Qst meets the G matrix: The dimensionality of adaptive divergence in multiple correlated quantitative traits

Chenoweth, Stephen F. and Blows, Mark W. (2008) Qst meets the G matrix: The dimensionality of adaptive divergence in multiple correlated quantitative traits. Evolution, 62 6: 1437-1449. doi:10.1111/j.1558-5646.2008.00374.x


Author Chenoweth, Stephen F.
Blows, Mark W.
Title Qst meets the G matrix: The dimensionality of adaptive divergence in multiple correlated quantitative traits
Formatted title
Qst meets the G matrix: The dimensionality of adaptive divergence in multiple correlated quantitative traits
Journal name Evolution   Check publisher's open access policy
ISSN 0014-3820
1558-5646
Publication date 2008-06-01
Sub-type Article (original research)
DOI 10.1111/j.1558-5646.2008.00374.x
Volume 62
Issue 6
Start page 1437
End page 1449
Total pages 13
Place of publication Lancaster, U.S.
Publisher Society for the Study of Evolution
Language eng
Subject C1
970106 Expanding Knowledge in the Biological Sciences
060412 Quantitative Genetics (incl. Disease and Trait Mapping Genetics)
060303 Biological Adaptation
0603 Evolutionary Biology
Formatted abstract
The QST–FST comparison has become an increasingly common method for inferring adaptive quantitative trait divergence among populations. For cases in which there is divergence in multiple traits, most studies have applied the method by performing multiple univariate QST–FST comparisons. However, because traits are often genetically correlated, such univariate analyses are likely to paint a simplified picture of adaptive divergence. Here we show how the multivariate analogue of QST, FSTq, which accounts for genetic correlations among traits, can be used to supply a more detailed picture of multitrait divergence. We apply the method to naturally occurring genetic variation for a suite of sexually selected display traits in Drosophila serrata. The analyses suggest the operation of divergent multivariate selection that has influenced multiple independent axes of genetic variance in a sex-specific manner. Finally, we show how a comparison of the components of FSTq, the average within and among population genetic variance–covariance matrices, GW and GB, can be used as an additional test of the null expectation of neutral divergence, and allows for an investigation of whether natural populations have diverged along major or minor axes of genetic variance.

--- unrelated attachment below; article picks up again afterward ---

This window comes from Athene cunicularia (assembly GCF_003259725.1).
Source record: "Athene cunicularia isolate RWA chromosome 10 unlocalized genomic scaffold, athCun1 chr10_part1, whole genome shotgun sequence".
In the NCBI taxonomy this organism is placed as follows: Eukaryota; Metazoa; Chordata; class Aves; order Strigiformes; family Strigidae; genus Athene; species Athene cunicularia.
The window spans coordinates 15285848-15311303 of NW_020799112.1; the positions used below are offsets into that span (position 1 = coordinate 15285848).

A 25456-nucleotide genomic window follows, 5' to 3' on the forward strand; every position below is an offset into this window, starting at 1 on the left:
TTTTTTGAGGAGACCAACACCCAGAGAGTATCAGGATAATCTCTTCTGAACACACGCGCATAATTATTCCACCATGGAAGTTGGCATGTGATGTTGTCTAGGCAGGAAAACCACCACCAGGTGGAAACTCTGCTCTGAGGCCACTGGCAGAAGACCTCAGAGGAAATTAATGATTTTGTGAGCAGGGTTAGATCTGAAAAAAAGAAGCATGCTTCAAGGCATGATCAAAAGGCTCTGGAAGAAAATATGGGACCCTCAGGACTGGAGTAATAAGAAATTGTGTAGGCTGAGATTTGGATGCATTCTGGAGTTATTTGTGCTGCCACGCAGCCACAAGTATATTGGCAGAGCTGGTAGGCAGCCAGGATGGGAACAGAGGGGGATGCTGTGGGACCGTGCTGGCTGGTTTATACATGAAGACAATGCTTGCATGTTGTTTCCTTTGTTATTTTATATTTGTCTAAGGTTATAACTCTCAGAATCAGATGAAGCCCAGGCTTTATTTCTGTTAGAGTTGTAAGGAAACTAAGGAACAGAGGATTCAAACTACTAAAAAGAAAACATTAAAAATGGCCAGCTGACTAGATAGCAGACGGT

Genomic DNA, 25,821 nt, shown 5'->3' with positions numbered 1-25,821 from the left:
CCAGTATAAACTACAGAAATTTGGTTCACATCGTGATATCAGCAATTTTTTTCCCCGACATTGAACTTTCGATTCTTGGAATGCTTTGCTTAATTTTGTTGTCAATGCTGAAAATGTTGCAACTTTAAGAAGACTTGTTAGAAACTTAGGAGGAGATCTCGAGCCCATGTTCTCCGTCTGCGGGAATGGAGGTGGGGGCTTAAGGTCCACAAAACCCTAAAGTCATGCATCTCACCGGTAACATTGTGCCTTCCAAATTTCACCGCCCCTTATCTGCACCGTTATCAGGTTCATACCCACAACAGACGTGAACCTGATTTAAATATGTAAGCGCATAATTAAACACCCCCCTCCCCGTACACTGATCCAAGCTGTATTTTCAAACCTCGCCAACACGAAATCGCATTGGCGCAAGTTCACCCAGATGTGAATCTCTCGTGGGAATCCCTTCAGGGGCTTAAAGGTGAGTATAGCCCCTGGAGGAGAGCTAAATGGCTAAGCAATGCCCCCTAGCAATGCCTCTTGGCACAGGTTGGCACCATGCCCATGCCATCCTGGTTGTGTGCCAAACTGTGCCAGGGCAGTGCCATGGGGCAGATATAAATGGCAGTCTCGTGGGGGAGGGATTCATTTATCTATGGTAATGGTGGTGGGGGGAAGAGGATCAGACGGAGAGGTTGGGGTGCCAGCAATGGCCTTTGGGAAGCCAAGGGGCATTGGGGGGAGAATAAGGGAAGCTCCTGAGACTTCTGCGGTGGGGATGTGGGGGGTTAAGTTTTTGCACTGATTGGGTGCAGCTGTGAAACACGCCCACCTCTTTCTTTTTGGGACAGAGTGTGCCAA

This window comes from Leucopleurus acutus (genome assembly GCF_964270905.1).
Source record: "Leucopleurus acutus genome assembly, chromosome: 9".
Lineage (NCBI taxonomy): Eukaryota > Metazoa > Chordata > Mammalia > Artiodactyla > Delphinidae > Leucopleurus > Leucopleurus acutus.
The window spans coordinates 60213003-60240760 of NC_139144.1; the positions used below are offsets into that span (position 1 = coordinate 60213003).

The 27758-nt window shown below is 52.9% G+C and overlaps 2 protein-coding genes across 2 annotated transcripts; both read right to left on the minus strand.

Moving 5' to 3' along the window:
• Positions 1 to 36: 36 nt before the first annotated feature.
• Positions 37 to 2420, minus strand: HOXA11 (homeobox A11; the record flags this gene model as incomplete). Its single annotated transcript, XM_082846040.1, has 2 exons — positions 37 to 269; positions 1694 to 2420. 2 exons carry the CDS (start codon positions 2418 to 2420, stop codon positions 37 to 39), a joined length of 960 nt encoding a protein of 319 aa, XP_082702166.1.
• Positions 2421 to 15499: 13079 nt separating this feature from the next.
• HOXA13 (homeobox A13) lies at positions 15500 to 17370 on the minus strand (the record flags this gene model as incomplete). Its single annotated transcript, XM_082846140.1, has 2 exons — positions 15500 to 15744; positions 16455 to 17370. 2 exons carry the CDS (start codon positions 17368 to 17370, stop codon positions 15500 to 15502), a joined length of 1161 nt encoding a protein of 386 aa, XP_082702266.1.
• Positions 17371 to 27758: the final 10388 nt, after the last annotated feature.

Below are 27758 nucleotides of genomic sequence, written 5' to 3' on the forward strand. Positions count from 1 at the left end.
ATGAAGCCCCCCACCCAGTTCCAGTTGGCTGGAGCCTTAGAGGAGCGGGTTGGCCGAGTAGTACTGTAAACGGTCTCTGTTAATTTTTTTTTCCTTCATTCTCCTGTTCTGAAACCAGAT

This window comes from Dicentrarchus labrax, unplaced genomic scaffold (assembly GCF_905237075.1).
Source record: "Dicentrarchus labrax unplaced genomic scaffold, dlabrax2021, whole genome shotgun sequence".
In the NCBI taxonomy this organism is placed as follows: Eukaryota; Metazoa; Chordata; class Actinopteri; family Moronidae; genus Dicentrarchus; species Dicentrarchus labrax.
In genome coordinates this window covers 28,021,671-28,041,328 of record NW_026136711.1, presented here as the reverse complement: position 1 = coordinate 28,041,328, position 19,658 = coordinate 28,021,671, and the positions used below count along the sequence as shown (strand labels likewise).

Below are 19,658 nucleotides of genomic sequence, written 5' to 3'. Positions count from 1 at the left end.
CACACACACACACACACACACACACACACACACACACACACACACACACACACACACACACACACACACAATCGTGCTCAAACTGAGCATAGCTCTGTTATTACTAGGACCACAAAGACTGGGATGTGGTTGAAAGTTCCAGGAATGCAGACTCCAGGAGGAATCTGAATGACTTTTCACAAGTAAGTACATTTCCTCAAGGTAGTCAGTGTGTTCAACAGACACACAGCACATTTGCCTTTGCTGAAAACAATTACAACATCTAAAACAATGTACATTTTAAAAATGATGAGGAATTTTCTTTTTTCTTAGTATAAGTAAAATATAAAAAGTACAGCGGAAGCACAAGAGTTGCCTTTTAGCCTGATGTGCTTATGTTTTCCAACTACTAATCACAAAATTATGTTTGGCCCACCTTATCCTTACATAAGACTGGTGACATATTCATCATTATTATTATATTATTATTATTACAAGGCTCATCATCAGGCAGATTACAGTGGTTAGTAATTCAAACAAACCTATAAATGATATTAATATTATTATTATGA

Keyword Adaptation
Clines
Cuticular hydrocarbons
Drosophila serrata
Natural selection
Quantitative traits
Sexual selection
Q-Index Code C1
Q-Index Status Confirmed Code

 
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Created: Fri, 30 Jan 2009, 03:27:21 EST by Gail Walter on behalf of School of Biological Sciences